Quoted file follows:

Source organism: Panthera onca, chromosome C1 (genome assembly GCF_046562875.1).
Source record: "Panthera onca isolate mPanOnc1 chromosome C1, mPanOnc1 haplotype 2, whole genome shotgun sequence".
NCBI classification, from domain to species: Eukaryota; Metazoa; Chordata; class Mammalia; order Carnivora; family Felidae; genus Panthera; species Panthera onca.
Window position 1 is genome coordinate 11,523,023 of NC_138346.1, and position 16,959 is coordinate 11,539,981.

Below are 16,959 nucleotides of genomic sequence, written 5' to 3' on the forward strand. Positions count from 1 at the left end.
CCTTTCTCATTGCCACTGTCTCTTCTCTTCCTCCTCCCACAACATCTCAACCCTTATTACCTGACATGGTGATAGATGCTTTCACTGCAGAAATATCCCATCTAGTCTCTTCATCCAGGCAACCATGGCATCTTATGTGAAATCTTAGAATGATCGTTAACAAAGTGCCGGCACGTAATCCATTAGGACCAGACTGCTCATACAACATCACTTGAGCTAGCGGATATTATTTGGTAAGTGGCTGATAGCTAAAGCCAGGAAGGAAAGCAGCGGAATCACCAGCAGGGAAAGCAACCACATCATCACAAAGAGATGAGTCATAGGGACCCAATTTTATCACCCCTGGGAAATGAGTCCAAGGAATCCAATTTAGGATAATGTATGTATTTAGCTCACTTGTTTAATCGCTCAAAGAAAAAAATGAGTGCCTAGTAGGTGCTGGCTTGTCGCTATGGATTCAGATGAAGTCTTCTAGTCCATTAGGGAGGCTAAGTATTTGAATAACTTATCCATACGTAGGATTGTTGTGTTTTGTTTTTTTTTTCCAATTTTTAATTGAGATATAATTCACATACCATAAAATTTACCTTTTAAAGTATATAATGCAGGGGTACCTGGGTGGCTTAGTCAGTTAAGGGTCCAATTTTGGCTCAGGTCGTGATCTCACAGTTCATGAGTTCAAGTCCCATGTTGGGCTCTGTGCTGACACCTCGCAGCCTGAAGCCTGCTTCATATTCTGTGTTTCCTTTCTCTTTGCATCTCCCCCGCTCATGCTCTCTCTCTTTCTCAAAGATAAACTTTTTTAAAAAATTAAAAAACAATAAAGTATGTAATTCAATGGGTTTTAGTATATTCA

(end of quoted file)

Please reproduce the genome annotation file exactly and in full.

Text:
Source organism: Panthera onca, chromosome C1 (genome assembly GCF_046562875.1).
Source record: "Panthera onca isolate mPanOnc1 chromosome C1, mPanOnc1 haplotype 2, whole genome shotgun sequence".
NCBI classification, from domain to species: Eukaryota; Metazoa; Chordata; class Mammalia; order Carnivora; family Felidae; genus Panthera; species Panthera onca.
Window position 1 is genome coordinate 11,523,023 of NC_138346.1, and position 16,959 is coordinate 11,539,981.

Below are 16,959 nucleotides of genomic sequence, written 5' to 3' on the forward strand. Positions count from 1 at the left end.
CCTTTCTCATTGCCACTGTCTCTTCTCTTCCTCCTCCCACAACATCTCAACCCTTATTACCTGACATGGTGATAGATGCTTTCACTGCAGAAATATCCCATCTAGTCTCTTCATCCAGGCAACCATGGCATCTTATGTGAAATCTTAGAATGATCGTTAACAAAGTGCCGGCACGTAATCCATTAGGACCAGACTGCTCATACAACATCACTTGAGCTAGCGGATATTATTTGGTAAGTGGCTGATAGCTAAAGCCAGGAAGGAAAGCAGCGGAATCACCAGCAGGGAAAGCAACCACATCATCACAAAGAGATGAGTCATAGGGACCCAATTTTATCACCCCTGGGAAATGAGTCCAAGGAATCCAATTTAGGATAATGTATGTATTTAGCTCACTTGTTTAATCGCTCAAAGAAAAAAATGAGTGCCTAGTAGGTGCTGGCTTGTCGCTATGGATTCAGATGAAGTCTTCTAGTCCATTAGGGAGGCTAAGTATTTGAATAACTTATCCATACGTAGGATTGTTGTGTTTTGTTTTTTTTTTCCAATTTTTAATTGAGATATAATTCACATACCATAAAATTTACCTTTTAAAGTATATAATGCAGGGGTACCTGGGTGGCTTAGTCAGTTAAGGGTCCAATTTTGGCTCAGGTCGTGATCTCACAGTTCATGAGTTCAAGTCCCATGTTGGGCTCTGTGCTGACACCTCGCAGCCTGAAGCCTGCTTCATATTCTGTGTTTCCTTTCTCTTTGCATCTCCCCCGCTCATGCTCTCTCTCTTTCTCAAAGATAAACTTTTTTAAAAAATTAAAAAACAATAAAGTATGTAATTCAATGGGTTTTAGTATATTCA